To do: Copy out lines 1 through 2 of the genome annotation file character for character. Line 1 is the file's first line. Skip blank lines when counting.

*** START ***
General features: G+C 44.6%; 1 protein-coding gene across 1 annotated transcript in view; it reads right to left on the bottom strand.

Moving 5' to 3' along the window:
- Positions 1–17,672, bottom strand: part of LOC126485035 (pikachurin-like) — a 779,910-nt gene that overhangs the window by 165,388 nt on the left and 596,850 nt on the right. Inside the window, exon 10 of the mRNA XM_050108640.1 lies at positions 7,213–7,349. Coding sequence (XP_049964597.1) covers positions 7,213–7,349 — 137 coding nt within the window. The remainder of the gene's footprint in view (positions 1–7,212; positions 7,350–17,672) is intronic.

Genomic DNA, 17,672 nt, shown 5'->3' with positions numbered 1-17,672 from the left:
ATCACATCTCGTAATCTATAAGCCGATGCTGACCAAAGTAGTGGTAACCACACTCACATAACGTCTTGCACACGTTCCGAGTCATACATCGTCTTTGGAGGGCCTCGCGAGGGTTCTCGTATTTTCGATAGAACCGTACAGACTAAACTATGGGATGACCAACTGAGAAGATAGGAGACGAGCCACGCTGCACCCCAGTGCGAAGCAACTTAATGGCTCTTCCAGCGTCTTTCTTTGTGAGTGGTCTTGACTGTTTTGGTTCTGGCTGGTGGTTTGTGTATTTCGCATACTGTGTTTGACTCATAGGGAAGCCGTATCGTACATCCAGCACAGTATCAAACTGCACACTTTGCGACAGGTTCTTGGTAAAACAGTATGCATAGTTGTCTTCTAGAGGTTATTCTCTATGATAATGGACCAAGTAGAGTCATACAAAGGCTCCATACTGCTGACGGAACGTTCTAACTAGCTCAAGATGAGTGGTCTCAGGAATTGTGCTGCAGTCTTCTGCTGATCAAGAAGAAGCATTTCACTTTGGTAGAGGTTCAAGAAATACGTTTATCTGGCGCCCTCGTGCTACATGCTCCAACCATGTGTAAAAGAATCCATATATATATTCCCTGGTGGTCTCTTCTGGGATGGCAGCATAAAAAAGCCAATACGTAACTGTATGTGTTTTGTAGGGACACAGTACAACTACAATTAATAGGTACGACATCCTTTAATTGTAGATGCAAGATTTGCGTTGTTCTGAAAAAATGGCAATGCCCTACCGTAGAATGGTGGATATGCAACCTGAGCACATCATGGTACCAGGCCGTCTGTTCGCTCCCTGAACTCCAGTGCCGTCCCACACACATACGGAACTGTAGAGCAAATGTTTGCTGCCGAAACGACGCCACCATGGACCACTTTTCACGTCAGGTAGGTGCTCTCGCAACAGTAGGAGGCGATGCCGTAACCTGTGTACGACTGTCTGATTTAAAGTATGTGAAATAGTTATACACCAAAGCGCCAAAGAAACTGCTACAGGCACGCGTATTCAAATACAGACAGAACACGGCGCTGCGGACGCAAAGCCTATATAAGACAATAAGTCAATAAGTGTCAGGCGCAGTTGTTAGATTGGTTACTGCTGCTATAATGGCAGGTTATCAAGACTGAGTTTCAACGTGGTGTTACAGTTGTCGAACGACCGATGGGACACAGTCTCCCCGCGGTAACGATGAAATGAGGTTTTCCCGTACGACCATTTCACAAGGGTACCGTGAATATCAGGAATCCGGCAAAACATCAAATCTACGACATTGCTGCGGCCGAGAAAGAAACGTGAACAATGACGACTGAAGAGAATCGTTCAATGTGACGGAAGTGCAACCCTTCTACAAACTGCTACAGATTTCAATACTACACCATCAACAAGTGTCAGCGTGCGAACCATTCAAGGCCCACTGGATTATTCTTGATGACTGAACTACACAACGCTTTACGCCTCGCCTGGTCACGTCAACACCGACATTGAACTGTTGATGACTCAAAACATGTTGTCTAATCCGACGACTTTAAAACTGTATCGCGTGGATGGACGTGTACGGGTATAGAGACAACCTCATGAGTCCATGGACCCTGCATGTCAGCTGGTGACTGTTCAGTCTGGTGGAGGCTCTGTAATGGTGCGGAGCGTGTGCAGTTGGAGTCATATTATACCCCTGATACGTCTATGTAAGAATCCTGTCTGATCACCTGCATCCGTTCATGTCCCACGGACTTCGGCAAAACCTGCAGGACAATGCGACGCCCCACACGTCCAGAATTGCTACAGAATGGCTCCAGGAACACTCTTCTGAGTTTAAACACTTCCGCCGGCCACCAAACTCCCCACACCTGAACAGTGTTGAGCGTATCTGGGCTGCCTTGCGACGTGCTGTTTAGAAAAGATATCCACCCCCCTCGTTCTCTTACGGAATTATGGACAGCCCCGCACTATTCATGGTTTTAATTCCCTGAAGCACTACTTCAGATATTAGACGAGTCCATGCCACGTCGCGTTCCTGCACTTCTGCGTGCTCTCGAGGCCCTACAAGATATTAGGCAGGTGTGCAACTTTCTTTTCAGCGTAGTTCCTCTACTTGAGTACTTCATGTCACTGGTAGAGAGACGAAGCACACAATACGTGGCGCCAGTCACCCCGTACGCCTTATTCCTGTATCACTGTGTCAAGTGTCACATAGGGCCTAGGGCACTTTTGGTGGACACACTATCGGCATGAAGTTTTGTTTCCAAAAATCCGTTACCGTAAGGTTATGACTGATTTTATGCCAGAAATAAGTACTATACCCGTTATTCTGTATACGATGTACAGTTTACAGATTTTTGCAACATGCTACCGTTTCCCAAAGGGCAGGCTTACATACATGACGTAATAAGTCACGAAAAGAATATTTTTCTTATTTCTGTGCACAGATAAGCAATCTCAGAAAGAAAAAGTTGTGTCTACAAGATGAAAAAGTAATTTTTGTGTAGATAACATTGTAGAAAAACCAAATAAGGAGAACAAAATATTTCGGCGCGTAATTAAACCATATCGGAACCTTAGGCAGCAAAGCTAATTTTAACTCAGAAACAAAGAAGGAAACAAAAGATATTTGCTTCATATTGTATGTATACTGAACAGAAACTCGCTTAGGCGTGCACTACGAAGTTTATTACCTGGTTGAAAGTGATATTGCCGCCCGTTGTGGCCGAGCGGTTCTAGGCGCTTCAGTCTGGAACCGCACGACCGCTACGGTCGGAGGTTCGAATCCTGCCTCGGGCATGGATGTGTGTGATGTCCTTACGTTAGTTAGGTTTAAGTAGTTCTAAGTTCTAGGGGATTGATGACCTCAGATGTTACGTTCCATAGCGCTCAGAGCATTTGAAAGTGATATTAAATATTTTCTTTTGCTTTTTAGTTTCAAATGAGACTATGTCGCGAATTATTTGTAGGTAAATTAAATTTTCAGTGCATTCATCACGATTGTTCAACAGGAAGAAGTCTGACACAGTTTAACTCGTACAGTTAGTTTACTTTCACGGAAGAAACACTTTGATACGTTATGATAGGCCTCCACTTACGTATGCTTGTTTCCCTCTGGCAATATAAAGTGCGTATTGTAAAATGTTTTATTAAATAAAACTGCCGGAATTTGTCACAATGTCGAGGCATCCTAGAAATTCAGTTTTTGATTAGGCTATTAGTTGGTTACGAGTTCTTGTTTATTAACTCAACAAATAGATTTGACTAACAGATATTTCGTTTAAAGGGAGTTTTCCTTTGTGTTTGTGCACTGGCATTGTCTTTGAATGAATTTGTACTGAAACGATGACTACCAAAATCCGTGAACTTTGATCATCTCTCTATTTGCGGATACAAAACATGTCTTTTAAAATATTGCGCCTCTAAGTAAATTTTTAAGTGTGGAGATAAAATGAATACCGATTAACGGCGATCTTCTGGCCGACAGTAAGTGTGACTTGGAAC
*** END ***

General features: G+C 44.6%; 1 protein-coding gene across 1 annotated transcript in view; it reads right to left on the bottom strand.

Moving 5' to 3' along the window: